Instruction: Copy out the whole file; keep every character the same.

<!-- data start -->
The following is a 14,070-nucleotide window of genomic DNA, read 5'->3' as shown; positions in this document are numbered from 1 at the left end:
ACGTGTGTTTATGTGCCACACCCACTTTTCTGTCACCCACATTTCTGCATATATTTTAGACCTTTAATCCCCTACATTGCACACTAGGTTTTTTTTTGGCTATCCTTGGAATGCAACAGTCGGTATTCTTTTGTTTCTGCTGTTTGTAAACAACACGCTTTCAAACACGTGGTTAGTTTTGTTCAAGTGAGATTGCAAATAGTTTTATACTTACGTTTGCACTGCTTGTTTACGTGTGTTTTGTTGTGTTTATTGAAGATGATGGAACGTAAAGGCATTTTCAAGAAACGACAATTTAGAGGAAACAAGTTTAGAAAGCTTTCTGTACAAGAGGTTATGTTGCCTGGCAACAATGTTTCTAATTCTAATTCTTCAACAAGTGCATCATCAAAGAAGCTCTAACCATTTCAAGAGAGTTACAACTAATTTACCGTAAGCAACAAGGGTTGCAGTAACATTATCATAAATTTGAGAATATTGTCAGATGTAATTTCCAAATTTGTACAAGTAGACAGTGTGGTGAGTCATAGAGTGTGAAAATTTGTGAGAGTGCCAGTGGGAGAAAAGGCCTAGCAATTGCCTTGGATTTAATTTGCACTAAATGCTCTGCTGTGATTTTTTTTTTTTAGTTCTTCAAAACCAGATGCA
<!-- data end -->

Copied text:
The following is a 14,070-nucleotide window of genomic DNA, read 5'->3' as shown; positions in this document are numbered from 1 at the left end:
ACGTGTGTTTATGTGCCACACCCACTTTTCTGTCACCCACATTTCTGCATATATTTTAGACCTTTAATCCCCTACATTGCACACTAGGTTTTTTTTTGGCTATCCTTGGAATGCAACAGTCGGTATTCTTTTGTTTCTGCTGTTTGTAAACAACACGCTTTCAAACACGTGGTTAGTTTTGTTCAAGTGAGATTGCAAATAGTTTTATACTTACGTTTGCACTGCTTGTTTACGTGTGTTTTGTTGTGTTTATTGAAGATGATGGAACGTAAAGGCATTTTCAAGAAACGACAATTTAGAGGAAACAAGTTTAGAAAGCTTTCTGTACAAGAGGTTATGTTGCCTGGCAACAATGTTTCTAATTCTAATTCTTCAACAAGTGCATCATCAAAGAAGCTCTAACCATTTCAAGAGAGTTACAACTAATTTACCGTAAGCAACAAGGGTTGCAGTAACATTATCATAAATTTGAGAATATTGTCAGATGTAATTTCCAAATTTGTACAAGTAGACAGTGTGGTGAGTCATAGAGTGTGAAAATTTGTGAGAGTGCCAGTGGGAGAAAAGGCCTAGCAATTGCCTTGGATTTAATTTGCACTAAATGCTCTGCTGTGATTTTTTTTTTTTAGTTCTTCAAAACCAGATGCA